by Sean Philpott-Jones, Director of the Center for Bioethics and Clinical Leadership
I haven’t been to Disneyland since my senior year in high school, and I’ve actually never visited one of the Disney World resorts. Frankly, I never really cared for the noise, the crowds and the artificiality of the Disney parks. The fact that one of these amusement parks is now the center of an infectious disease outbreak makes my aversion even more intense.
Public health officials in California recently confirmed that an outbreak of measles in that state has been linked to the Disneyland theme park in Anaheim. Over 90 new cases of measles have been reported in California and seven neighboring states during the past two weeks, with over 50 of those cases originating in the Magic Kingdom. Most of those cases occurred among unvaccinated kids.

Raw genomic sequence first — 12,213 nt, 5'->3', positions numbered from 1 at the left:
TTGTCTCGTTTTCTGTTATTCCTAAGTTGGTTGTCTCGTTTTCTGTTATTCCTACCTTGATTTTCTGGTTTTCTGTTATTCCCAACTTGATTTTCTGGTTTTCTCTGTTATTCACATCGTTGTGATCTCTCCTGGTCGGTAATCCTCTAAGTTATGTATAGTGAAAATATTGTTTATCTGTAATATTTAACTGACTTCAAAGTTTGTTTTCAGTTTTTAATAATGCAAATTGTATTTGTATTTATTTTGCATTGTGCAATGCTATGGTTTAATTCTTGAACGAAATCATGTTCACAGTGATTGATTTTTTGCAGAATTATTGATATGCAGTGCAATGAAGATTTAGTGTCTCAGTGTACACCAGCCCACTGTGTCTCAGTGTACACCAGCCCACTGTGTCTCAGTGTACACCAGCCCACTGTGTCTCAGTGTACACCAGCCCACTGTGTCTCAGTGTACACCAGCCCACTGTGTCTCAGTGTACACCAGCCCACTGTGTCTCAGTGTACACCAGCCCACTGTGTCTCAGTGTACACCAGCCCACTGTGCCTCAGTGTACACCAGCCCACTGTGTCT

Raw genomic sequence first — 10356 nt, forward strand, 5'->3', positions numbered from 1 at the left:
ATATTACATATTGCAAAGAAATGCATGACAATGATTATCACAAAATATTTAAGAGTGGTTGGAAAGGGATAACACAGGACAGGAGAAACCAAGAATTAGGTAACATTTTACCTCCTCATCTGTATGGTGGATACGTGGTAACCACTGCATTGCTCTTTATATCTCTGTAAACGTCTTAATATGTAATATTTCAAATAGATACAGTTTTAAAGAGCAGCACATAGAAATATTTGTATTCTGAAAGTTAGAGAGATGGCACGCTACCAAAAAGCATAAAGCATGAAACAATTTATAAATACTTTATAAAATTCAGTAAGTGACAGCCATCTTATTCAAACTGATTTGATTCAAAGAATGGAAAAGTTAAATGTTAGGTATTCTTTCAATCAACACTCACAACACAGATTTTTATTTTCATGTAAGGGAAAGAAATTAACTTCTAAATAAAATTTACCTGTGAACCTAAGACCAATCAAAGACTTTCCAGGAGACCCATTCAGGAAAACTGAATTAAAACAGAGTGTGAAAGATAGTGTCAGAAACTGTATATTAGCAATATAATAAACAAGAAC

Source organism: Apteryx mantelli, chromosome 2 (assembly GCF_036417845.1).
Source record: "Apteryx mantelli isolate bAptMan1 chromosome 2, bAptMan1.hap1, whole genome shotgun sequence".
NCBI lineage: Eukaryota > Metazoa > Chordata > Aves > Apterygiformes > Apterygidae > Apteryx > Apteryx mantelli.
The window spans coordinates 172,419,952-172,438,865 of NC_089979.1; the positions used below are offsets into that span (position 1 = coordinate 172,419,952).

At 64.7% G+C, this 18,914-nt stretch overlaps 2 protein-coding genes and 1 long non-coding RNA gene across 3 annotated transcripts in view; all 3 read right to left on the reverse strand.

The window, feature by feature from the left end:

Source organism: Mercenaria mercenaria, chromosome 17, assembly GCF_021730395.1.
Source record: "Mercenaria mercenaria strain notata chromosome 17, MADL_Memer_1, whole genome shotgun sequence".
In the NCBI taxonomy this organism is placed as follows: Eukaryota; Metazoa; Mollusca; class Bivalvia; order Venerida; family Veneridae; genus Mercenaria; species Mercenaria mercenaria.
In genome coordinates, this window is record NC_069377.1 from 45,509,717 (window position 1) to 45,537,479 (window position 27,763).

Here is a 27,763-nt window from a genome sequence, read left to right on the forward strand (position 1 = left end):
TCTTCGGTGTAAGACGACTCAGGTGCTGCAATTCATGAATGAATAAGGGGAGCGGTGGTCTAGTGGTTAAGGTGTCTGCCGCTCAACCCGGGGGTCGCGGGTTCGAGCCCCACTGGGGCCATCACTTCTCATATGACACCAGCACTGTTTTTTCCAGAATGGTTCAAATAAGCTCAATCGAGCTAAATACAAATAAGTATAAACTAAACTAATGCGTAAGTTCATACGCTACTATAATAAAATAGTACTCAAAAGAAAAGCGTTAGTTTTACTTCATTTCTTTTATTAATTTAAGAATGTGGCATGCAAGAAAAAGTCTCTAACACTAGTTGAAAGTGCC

To put this outbreak into context, consider that in 2000 the US Centers for Disease Control and Prevention (CDC) declared that measles had been eliminated from the United States due to vaccination programs and a strong system for detecting, reporting and responding to outbreaks. Only 37 confirmed cases of measles were reported that year, all of which were imported from other countries.
What a difference 15 years can make. In 2014, the United States experienced a record number of measles cases. 644 cases of measles were reported to the CDC, more than the total number of cases in the previous four years combined. If this year’s Disney outbreak is any predicator, we are likely to surpass the 2014 record.
The views, opinions and positions expressed by these authors and blogs are theirs and do not necessarily represent that of the Bioethics Research Library and Kennedy Institute of Ethics or Georgetown University.